8. If you know cars, then you already know that the folks at Kia have hit on something special with the Stinger. From its powerful twin turbo V6 engine to the aggressive styling, the Stinger has been making believers out of skeptics with its uncompromising blend of utility, performance and luxury. Check out this “Feature Focus” video from our friends at Kia Canada to learn why car enthusiasts have fallen hard for this high-performance sedan.  The post 5 Reasons People Who Know Cars Choose the Kia Stinger appeared first on AutoGuide.com. Lees volledige artikel
  9. Every car you own comes with a story – how you bought it, and why, whether it was love at first sight, or it surprised you, what made it stand out from the pack. Our friends at Kia Canada asked Canadian Stinger owners to share their stories about why they opted for a Stinger over other high-performance sedans. Watch the next installment in “Stinger Stories” below to learn what Kia owner Mario was looking for in a new car, and how the Stinger checked all those boxes – and then some.  The post Learn Why This Kia Owner Fell in Love with the Kia Stinger appeared first on AutoGuide.com. Lees volledige artikel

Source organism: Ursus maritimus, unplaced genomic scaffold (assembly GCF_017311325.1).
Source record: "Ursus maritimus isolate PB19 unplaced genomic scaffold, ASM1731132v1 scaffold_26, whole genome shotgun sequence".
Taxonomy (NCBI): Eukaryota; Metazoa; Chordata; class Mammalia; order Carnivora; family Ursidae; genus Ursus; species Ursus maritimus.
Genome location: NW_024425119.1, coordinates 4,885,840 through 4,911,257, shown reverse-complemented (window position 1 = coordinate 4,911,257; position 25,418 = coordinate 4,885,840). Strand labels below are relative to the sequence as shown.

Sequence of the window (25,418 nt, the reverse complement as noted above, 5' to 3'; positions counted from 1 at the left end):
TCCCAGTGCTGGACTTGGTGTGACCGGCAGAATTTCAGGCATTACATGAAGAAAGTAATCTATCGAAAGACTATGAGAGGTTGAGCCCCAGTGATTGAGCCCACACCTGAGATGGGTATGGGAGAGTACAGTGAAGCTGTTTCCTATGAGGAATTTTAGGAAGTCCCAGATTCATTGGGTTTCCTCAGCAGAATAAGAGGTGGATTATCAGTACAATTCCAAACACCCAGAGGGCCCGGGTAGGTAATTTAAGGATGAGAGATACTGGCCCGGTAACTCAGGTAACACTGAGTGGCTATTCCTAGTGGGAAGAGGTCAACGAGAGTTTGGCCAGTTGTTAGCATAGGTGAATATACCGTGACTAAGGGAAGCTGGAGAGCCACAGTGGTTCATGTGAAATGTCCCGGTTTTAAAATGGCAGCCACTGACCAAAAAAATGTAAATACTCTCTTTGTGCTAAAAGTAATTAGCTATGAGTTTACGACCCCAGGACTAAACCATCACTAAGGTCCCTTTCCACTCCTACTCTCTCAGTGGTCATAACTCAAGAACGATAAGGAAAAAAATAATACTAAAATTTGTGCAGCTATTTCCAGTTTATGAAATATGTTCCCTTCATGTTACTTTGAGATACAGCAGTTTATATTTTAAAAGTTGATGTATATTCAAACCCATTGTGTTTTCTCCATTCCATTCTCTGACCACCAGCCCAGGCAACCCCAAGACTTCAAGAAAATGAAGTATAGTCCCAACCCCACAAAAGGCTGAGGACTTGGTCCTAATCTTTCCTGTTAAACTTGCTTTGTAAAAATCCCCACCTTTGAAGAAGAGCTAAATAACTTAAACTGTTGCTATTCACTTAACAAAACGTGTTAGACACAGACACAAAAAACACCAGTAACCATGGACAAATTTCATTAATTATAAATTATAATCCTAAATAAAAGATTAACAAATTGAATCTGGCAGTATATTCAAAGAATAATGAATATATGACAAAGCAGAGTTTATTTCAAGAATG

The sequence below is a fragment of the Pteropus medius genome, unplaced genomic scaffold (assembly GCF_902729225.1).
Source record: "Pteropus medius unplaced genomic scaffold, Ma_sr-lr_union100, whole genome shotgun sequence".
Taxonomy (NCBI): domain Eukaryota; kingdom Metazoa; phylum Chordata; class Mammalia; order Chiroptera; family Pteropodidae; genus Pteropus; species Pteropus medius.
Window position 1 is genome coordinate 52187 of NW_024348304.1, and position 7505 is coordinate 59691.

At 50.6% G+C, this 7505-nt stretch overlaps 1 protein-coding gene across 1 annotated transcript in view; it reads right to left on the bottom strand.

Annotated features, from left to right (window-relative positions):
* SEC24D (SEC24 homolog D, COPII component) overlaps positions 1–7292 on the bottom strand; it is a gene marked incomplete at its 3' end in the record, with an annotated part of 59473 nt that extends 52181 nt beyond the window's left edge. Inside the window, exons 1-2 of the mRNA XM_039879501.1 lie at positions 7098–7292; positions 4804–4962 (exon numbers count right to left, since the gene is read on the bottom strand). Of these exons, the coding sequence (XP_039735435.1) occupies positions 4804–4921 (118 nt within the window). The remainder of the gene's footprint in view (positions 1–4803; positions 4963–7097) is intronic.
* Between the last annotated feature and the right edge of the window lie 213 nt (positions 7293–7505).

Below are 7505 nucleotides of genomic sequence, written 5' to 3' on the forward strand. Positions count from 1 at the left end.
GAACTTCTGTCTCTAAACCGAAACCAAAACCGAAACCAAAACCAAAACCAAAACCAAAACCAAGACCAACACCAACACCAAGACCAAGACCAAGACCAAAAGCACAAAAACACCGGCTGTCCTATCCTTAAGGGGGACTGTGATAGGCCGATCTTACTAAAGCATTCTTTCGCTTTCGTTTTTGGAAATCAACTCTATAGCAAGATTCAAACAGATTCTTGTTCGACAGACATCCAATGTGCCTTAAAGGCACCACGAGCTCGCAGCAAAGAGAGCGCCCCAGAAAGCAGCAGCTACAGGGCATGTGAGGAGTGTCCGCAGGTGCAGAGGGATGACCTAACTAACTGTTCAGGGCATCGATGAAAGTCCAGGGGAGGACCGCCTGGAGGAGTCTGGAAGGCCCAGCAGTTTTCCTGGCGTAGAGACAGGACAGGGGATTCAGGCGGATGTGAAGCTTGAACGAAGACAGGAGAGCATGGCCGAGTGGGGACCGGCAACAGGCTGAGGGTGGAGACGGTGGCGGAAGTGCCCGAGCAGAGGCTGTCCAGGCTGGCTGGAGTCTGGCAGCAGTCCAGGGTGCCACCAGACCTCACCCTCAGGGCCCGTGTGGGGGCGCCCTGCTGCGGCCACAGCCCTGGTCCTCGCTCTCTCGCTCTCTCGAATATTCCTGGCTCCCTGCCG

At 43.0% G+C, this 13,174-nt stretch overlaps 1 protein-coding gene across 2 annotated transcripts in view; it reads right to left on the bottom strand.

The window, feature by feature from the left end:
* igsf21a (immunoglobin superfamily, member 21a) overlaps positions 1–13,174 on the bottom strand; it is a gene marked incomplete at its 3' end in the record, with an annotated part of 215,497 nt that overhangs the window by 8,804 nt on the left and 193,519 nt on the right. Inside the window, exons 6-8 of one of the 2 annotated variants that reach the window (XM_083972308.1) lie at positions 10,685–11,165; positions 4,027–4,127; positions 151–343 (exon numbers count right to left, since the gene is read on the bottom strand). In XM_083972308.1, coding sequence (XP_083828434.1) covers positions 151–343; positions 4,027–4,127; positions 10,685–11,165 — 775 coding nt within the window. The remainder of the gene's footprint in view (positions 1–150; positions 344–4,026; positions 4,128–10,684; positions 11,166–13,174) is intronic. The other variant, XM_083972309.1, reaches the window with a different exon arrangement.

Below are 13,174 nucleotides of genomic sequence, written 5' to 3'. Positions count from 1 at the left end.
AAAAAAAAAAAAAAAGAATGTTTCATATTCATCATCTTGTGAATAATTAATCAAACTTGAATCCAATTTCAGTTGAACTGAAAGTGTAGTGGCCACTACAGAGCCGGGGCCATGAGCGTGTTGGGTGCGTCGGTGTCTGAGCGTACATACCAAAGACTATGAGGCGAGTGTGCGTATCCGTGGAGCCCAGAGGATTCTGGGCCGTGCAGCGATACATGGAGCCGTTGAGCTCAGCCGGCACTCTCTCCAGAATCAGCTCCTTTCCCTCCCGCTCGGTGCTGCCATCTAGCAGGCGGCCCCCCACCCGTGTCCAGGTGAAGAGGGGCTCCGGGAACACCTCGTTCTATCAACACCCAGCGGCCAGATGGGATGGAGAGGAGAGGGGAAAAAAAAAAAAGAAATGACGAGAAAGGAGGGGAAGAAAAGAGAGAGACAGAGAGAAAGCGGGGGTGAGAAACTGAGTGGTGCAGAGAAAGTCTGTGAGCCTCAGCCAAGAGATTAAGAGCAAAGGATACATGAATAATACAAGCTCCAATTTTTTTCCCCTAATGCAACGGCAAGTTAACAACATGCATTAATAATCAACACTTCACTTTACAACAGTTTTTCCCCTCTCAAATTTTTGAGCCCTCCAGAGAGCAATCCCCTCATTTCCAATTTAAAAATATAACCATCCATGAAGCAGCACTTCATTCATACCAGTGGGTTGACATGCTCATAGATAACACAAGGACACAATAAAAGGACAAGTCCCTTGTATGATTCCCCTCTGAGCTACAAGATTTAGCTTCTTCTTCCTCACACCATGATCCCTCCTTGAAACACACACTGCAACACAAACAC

10. There are plenty of reasons to love the Kia Stinger, a sports sedan that’s been steadily converting skeptics to full-fledged enthusiasts thanks to its uncompromising blend of utility, performance and luxury. For anyone who might still need convincing, our friends at Kia Canada have come up with five key stats about the Stinger that may surprise you. Check out the video below to learn more.  The post 5 Amazing Stats About the Kia Stinger appeared first on AutoGuide.com. Lees volledige artikel